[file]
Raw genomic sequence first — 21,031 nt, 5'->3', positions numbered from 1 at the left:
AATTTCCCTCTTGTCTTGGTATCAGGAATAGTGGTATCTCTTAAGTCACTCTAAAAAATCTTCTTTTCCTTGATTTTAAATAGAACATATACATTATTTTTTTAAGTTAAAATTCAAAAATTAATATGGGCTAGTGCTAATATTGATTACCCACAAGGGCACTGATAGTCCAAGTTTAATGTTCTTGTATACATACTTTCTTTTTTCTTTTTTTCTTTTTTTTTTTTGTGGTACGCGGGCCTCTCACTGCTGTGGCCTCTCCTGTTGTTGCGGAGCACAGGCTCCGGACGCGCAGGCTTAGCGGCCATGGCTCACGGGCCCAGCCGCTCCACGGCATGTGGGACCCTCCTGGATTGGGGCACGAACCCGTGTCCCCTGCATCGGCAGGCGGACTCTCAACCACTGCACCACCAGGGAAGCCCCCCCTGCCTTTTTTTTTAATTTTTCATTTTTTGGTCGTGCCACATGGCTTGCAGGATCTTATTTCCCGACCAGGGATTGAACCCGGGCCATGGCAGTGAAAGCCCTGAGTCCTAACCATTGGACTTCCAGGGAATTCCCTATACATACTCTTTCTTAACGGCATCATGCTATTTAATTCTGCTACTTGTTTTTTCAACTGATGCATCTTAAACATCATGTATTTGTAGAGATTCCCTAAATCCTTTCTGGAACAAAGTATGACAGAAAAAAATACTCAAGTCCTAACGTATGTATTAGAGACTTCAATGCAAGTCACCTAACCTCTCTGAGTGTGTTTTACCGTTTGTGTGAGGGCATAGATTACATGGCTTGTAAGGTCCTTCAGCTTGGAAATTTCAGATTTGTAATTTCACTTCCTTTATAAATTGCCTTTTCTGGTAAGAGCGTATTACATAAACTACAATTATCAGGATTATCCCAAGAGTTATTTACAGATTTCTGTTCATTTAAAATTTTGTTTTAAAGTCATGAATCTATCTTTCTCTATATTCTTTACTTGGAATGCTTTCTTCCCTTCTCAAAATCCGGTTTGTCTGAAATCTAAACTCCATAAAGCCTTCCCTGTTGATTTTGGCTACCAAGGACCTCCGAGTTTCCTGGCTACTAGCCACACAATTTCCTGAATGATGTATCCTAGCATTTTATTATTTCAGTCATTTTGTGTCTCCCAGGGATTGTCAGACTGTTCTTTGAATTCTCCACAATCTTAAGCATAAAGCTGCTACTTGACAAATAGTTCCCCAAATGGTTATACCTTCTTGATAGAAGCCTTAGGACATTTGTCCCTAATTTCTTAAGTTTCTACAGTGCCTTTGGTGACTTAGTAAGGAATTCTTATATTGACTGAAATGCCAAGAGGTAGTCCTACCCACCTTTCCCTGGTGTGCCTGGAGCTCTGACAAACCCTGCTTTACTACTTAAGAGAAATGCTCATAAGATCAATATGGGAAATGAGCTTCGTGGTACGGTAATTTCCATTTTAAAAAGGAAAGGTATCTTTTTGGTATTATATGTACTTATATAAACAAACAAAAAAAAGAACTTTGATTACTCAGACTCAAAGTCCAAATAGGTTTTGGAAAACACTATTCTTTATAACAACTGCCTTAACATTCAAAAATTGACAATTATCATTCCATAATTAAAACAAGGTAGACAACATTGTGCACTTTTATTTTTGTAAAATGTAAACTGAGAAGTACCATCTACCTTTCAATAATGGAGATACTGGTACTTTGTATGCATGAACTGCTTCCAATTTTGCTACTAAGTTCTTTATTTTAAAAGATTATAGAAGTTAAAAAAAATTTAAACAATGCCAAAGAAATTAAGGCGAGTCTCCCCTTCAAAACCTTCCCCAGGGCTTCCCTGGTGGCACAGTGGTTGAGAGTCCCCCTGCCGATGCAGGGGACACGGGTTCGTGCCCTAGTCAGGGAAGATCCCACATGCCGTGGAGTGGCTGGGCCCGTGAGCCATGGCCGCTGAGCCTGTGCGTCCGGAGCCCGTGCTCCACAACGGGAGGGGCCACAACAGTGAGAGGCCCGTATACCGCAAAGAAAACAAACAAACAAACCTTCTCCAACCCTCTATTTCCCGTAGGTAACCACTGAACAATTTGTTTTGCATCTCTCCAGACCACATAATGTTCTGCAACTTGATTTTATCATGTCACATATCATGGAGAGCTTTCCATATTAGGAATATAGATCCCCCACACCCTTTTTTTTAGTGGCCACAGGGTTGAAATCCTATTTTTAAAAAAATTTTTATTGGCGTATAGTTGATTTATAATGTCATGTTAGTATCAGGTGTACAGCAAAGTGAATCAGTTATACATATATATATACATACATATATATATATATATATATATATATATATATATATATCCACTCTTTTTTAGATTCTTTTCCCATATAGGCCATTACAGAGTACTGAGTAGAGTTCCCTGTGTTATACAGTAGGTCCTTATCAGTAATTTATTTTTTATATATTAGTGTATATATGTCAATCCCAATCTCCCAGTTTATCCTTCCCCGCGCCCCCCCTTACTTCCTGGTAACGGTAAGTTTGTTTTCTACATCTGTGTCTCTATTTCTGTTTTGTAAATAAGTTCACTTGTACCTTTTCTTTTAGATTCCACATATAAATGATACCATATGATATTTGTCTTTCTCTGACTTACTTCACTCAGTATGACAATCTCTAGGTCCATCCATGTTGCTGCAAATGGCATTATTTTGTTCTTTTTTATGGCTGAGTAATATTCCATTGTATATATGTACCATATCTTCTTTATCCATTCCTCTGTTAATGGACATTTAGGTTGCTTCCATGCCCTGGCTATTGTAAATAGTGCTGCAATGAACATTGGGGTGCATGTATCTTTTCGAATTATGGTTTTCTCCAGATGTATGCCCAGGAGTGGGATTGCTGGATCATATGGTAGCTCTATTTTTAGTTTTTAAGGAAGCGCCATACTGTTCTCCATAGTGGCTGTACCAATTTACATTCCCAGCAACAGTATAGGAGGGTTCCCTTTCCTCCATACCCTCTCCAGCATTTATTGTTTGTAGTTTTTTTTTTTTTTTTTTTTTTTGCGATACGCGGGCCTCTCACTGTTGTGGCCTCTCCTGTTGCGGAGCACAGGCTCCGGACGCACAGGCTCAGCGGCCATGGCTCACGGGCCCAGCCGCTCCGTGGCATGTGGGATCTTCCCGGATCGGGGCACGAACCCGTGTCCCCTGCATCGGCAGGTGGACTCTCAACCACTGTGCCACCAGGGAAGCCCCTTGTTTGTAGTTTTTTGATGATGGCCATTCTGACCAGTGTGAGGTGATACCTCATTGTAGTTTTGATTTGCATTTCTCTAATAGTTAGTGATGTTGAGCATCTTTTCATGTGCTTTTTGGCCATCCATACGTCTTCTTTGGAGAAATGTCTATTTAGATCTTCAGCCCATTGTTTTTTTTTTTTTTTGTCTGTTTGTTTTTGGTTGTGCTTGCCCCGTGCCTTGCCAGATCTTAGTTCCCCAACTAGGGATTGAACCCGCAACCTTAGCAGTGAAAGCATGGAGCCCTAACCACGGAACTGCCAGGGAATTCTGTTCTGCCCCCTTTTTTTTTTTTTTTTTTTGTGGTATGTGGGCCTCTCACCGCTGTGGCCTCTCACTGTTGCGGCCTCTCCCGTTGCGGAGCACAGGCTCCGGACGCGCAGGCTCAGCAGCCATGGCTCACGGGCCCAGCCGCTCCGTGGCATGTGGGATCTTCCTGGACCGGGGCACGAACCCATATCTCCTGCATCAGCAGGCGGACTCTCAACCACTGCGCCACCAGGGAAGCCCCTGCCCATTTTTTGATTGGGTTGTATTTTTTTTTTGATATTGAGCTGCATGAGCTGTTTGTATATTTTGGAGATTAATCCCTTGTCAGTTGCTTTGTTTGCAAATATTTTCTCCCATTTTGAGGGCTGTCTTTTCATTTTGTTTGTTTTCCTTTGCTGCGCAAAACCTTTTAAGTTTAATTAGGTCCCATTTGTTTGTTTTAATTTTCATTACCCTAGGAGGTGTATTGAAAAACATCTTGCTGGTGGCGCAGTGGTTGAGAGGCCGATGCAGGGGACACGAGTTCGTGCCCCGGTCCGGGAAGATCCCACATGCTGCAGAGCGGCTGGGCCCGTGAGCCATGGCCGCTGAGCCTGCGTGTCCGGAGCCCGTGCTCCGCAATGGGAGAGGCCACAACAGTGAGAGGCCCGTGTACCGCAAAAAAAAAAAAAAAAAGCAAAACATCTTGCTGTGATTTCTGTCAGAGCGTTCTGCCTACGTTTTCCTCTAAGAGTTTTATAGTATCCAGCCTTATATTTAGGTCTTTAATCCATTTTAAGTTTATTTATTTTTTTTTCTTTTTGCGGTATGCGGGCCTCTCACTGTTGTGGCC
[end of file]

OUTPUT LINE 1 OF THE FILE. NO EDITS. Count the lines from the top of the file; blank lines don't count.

Raw genomic sequence first — 21,031 nt, 5'->3', positions numbered from 1 at the left: